Millions of consumers get health information from the Internet. Some of the information is reliable and up to date; some is not. How can you tell the good from the bad?
Consider the source. Is it a .gov, .com, .edu, .org? What is the author's bias? When is the webpage updated - daily, monthly, annually? Is the content factual? Look for evidence based research. Be a cyber-skeptic!
Top Ten Consumer Health Sites
(Per the Consumer Health staff at SCCCLD*)
Authoritative information on over 800 health topics, drugs, and supplements from the National Library of Medicine.
Also available as a web app at http://m.medlineplus.gov/
Includes access to the Health Insurance Marketplace, which allows you to compare insurance plans.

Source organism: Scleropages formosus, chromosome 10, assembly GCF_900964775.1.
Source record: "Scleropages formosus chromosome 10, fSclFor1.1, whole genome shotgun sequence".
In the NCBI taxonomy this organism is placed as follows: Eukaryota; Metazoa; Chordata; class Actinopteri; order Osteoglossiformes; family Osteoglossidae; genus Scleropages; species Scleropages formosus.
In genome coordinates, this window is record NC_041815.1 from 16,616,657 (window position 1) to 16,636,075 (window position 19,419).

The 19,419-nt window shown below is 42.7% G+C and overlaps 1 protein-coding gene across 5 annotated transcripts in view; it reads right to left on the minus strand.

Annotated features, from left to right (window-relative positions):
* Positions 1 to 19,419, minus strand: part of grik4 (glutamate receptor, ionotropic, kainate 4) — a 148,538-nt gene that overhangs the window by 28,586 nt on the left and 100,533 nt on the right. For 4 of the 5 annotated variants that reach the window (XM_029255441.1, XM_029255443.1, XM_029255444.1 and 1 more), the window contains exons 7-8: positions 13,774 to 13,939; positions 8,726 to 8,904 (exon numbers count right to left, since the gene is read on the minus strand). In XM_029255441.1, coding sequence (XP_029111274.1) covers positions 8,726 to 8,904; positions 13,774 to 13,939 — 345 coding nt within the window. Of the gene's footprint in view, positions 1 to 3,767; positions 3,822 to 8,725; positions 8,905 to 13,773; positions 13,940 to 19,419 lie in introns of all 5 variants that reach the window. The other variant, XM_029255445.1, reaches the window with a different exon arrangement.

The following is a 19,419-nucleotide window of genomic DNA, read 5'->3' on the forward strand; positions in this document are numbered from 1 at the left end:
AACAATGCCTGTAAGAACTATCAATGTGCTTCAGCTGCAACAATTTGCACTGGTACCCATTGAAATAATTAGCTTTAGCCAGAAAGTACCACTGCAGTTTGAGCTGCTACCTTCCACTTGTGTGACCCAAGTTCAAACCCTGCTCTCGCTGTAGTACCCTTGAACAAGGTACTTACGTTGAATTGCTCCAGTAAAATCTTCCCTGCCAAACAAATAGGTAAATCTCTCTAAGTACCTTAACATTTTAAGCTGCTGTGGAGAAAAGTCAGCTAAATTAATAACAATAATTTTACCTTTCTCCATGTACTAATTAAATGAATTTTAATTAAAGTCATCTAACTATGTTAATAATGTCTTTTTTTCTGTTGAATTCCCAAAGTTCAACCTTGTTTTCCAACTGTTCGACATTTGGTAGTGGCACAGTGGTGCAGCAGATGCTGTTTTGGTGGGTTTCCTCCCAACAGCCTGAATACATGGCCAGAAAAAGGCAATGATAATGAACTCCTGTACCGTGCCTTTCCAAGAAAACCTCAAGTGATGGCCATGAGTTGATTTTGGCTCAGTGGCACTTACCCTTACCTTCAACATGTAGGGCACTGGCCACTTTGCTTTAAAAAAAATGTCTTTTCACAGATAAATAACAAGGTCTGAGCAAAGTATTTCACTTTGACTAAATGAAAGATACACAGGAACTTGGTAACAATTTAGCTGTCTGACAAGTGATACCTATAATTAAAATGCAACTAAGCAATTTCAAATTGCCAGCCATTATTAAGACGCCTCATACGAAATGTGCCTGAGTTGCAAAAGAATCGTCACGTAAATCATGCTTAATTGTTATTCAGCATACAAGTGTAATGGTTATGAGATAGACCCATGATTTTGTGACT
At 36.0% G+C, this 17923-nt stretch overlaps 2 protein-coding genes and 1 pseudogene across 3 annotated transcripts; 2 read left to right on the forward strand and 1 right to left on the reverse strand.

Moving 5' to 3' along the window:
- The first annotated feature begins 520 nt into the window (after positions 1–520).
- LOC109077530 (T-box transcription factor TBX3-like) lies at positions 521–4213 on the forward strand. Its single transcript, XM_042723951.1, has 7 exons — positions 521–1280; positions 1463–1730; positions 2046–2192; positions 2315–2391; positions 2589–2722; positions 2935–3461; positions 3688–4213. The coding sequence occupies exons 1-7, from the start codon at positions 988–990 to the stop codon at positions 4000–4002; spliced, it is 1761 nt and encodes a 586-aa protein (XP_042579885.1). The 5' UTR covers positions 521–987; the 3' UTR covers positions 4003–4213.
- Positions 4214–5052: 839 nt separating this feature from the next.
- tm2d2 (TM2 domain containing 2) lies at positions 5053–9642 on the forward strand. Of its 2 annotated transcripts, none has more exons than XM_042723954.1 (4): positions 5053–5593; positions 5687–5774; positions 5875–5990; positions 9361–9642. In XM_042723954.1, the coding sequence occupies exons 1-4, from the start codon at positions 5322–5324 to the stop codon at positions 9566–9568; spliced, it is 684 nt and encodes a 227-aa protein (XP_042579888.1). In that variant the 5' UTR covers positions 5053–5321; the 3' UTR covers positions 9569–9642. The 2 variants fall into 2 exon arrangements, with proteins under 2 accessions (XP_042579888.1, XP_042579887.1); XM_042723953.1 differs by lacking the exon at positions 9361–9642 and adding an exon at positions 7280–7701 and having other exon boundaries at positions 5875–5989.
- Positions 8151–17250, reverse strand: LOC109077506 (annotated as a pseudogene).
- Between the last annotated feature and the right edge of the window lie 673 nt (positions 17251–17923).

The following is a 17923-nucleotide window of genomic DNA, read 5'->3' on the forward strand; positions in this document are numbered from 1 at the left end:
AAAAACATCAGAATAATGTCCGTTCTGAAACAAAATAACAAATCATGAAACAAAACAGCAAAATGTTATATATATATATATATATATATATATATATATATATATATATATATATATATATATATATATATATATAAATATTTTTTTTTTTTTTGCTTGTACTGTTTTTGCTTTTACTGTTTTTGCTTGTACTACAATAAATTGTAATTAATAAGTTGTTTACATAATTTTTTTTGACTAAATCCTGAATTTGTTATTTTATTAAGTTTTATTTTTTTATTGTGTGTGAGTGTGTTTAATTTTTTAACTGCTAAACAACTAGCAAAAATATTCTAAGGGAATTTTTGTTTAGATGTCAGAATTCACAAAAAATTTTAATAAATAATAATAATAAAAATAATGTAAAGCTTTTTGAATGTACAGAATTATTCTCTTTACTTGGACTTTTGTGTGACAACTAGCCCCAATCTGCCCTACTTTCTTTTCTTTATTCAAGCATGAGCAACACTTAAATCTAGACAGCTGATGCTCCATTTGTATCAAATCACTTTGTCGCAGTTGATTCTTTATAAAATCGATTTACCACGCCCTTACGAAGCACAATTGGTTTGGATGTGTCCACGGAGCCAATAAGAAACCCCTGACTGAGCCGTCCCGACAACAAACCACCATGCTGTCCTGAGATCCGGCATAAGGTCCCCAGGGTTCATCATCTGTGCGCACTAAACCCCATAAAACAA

Reliable, easy to understand information about a wide variety of common health topics.
The myfamily mobile app is available for tracking medications, finding pharmacies, and accessing health information on the go.
Information and scientific research on alternative and unconventional medical practices and products.
Information and statistics about substance abuse and mental health, including treatment resources.
Easy-to-use website that features basic health and wellness information for older adults.
Official government site for Medicare; provides information about the ins and outs of Medicare, including locating plans and providers.
MEDICARE QUESTIONS? CLAIM has Medicare Answers!- Get help with Medicare questions like:
Local health statistics and information about health services provided by St.Charles County.
Contains links to services and information overseen by the Department of Health and Human Services, such as:
* Alison Griffith, Allison Wisniewski, Nancy Pruitt, Beverlee Kaster, Denise Ulett